more from Stoic school

Single Idea 5073

[catalogued under 23. Ethics / C. Virtue Theory / 4. External Goods / a. External goods]

Full Idea

Unlike the Cynics, the Stoics did not carry their indifference to conventional goods to outright scorn and rejection of them. They only insisted that such goods should not be the object of desire, since desire is something opposed to reason.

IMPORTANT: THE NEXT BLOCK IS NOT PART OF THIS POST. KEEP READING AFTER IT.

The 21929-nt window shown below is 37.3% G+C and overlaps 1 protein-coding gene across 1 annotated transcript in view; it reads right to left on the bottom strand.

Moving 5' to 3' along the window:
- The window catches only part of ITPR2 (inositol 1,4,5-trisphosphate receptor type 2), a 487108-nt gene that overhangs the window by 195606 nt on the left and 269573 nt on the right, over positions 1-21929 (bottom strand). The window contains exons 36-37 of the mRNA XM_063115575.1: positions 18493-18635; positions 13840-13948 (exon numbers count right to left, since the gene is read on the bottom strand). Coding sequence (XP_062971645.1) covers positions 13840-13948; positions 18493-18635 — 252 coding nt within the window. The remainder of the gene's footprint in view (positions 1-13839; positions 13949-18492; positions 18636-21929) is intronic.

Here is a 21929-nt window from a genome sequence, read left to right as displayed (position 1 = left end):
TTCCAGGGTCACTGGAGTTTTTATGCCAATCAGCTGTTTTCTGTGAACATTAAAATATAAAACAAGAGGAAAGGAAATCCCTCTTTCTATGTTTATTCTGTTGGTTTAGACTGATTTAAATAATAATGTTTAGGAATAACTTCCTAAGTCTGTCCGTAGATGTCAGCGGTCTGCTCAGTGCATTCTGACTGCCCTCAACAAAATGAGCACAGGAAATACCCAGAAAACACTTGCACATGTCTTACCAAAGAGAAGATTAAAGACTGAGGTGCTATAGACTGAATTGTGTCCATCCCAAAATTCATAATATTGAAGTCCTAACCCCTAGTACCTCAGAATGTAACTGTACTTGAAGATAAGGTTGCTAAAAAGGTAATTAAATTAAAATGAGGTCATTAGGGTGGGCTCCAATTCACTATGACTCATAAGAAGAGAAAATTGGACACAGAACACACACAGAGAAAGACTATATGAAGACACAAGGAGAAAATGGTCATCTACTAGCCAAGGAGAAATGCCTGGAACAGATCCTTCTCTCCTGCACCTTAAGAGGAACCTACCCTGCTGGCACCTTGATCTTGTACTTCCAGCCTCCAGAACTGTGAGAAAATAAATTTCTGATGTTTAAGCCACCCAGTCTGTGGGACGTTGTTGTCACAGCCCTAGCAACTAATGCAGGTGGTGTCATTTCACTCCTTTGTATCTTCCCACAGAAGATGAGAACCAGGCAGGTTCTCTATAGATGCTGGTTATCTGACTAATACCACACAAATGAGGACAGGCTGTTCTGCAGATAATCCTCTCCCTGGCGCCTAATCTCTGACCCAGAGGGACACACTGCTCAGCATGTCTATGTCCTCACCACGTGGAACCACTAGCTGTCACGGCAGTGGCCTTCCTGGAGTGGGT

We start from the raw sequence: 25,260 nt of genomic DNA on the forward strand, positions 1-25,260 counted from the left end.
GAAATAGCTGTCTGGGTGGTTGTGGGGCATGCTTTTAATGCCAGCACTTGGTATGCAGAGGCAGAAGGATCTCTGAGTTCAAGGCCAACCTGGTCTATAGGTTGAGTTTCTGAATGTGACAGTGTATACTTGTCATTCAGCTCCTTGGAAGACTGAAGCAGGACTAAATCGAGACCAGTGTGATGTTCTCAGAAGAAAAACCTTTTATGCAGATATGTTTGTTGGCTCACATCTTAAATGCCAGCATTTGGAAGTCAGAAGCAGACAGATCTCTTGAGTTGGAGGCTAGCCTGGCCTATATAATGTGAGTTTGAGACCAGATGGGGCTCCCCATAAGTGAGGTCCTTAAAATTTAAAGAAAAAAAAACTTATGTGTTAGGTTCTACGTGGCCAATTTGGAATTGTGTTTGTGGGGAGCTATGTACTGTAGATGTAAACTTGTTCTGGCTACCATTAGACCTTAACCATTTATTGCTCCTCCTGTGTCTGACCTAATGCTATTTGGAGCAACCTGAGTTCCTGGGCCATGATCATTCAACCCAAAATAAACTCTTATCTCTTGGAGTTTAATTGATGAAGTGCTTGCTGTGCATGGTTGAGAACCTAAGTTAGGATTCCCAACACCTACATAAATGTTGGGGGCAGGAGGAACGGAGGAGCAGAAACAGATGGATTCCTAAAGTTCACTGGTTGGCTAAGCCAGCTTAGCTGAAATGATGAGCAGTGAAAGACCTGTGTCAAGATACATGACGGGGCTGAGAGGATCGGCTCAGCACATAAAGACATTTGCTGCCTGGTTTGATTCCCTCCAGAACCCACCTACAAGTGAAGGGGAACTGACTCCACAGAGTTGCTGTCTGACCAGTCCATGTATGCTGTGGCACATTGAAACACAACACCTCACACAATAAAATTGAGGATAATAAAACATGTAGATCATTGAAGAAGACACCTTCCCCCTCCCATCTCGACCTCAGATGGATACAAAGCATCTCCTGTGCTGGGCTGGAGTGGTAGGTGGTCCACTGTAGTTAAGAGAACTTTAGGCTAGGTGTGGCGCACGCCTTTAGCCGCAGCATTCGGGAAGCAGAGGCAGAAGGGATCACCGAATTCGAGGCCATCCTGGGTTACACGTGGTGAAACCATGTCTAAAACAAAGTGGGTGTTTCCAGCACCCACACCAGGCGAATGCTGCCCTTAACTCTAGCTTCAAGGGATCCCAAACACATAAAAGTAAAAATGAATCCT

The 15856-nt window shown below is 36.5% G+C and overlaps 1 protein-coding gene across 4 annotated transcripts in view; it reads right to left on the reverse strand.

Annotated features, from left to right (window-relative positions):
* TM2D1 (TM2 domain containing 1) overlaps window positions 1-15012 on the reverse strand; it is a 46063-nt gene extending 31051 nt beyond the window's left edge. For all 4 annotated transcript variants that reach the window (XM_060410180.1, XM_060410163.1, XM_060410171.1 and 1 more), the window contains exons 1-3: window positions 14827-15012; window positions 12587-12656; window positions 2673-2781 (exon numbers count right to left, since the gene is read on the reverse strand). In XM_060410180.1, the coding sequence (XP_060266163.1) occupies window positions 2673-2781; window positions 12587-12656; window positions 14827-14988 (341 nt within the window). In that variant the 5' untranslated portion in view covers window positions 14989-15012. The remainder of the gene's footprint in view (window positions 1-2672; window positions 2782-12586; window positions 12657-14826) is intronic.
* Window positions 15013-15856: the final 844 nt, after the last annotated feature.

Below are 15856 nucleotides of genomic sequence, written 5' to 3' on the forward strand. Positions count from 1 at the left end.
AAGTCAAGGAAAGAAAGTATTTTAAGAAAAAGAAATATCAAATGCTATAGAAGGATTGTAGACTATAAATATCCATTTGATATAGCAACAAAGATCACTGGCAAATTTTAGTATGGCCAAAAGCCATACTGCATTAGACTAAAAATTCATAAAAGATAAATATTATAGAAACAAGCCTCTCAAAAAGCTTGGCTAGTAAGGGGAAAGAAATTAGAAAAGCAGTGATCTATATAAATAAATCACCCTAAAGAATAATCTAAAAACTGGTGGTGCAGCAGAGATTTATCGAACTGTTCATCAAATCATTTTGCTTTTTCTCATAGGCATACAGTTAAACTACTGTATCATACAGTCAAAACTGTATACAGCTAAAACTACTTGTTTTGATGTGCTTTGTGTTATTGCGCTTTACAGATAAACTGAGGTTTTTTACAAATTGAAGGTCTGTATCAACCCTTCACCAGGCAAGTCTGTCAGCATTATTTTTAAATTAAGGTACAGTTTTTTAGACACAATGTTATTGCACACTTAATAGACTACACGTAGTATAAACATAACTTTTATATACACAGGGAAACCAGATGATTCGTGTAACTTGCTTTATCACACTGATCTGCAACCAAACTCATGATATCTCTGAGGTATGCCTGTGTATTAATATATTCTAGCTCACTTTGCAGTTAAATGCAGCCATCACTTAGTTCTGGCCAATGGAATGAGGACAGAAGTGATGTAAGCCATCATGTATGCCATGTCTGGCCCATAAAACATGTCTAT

Gist of Idea

Stoics do not despise external goods, but subject them to reason, and not to desire


comment on Stoic school (fragments/reports [c.200 BCE]) by Richard Taylor - Virtue Ethics: an Introduction Ch.8

Book Reference

Taylor,Richard: 'Virtue Ethics: an Introduction' [Prometheus 2002], p.49

A Reaction

The Stoic view would appear to be derived from Aristotle, who only wants external goods insofar as they can support the life of virtue (as in needing money to be generous). Perhaps the Cynics made the Stoics a bit more puritanical than Aristotle.